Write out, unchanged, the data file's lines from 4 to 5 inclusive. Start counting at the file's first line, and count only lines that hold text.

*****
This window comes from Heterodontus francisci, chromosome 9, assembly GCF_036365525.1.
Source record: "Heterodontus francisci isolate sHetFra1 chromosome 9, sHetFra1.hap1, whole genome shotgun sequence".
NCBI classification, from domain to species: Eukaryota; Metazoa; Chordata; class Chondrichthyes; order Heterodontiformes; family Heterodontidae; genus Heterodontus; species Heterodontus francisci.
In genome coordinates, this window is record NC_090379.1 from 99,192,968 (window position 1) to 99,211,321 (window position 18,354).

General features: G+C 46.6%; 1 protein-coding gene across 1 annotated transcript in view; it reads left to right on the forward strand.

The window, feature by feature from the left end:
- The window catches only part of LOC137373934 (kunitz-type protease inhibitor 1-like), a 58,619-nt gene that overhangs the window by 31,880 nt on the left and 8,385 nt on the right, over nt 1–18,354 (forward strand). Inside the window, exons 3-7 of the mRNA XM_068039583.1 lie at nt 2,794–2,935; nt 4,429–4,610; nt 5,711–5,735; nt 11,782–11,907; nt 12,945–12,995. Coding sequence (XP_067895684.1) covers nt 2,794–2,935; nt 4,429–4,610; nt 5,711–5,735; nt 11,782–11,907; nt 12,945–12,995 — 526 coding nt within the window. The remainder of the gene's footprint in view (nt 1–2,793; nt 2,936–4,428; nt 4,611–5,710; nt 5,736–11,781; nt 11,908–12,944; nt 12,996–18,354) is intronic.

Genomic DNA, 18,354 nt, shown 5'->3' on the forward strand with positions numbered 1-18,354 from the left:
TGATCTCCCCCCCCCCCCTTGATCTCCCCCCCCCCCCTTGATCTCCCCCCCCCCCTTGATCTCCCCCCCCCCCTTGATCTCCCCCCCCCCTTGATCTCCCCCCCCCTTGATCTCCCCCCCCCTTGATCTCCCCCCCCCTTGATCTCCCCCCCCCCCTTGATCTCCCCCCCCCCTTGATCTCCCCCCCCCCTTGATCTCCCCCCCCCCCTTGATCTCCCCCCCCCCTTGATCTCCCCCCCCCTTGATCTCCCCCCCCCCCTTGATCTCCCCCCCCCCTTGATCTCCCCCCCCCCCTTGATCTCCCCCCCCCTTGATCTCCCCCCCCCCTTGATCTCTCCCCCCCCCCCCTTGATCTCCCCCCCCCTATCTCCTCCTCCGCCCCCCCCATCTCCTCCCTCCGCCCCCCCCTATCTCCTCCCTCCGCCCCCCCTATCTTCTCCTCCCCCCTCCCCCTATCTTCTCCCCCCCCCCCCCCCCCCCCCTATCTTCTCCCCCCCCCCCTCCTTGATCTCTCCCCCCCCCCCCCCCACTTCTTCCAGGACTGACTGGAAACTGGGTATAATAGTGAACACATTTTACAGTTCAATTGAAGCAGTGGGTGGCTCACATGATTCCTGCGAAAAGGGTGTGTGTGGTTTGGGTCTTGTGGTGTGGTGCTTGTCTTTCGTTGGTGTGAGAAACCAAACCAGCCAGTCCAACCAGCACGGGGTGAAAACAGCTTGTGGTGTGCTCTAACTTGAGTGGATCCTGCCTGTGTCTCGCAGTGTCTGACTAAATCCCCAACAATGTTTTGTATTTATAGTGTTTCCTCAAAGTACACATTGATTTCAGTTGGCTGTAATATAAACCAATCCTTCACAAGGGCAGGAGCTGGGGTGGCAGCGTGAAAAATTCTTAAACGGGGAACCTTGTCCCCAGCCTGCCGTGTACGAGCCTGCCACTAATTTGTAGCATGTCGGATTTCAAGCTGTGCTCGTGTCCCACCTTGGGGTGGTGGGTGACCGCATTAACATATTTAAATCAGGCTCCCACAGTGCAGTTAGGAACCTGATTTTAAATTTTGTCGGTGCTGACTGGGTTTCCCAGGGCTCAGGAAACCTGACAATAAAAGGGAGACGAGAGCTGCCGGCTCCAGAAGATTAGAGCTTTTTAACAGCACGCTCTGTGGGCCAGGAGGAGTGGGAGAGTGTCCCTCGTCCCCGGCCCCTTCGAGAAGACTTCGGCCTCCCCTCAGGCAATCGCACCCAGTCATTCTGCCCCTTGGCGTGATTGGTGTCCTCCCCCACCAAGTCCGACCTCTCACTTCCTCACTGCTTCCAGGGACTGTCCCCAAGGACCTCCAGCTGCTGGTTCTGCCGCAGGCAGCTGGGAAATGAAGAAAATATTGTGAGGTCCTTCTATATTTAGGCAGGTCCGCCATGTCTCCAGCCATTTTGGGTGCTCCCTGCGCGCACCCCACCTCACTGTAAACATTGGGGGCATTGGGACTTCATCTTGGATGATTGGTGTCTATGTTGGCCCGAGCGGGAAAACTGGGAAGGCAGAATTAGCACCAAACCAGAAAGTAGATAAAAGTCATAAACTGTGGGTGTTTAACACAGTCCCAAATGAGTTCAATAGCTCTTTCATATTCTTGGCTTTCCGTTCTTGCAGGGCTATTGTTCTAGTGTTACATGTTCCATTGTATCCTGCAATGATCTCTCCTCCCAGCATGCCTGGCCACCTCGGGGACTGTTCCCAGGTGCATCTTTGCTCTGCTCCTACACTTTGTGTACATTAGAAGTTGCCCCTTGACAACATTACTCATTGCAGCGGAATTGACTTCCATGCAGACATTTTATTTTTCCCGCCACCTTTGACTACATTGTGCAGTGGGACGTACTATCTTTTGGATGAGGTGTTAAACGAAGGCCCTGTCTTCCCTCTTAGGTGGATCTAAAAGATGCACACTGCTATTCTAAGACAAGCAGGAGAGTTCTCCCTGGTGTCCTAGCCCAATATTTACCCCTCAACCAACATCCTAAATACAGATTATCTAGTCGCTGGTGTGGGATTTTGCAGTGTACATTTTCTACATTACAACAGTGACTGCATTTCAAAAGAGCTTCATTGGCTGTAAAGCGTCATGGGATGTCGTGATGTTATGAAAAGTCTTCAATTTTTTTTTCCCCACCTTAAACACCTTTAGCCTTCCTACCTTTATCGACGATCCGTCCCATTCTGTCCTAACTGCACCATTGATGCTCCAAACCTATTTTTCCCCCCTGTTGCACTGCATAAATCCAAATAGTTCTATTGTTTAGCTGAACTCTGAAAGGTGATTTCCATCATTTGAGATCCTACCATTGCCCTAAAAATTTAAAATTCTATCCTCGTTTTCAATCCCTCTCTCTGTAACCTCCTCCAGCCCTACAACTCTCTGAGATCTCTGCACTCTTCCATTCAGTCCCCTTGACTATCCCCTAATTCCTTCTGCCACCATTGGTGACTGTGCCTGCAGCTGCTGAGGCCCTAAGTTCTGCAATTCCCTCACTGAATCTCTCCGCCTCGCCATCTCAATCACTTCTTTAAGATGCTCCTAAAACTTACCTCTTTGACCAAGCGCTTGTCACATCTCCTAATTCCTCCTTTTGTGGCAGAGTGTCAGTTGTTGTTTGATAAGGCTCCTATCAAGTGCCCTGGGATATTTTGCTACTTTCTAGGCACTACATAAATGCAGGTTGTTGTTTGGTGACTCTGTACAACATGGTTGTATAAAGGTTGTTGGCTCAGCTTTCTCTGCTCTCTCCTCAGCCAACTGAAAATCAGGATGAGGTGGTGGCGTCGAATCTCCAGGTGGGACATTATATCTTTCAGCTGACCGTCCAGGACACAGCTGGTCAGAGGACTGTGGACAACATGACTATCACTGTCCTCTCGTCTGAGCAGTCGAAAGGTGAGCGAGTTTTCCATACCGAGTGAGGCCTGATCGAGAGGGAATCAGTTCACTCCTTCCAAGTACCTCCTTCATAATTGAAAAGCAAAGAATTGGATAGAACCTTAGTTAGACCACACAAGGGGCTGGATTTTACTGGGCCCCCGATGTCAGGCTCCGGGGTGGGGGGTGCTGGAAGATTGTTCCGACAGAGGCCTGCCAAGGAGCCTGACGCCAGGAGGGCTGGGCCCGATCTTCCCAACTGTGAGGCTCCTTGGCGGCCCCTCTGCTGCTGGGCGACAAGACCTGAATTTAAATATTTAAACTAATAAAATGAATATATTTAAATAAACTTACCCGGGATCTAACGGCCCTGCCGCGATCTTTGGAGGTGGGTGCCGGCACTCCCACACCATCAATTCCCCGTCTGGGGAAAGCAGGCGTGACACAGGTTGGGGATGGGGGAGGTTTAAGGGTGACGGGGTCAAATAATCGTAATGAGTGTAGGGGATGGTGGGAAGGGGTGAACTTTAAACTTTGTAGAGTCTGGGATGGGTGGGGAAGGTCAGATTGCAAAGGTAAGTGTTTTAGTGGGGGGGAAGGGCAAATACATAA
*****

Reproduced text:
In genome coordinates, this window is record NC_090379.1 from 99,192,968 (window position 1) to 99,211,321 (window position 18,354).

General features: G+C 46.6%; 1 protein-coding gene across 1 annotated transcript in view; it reads left to right on the forward strand.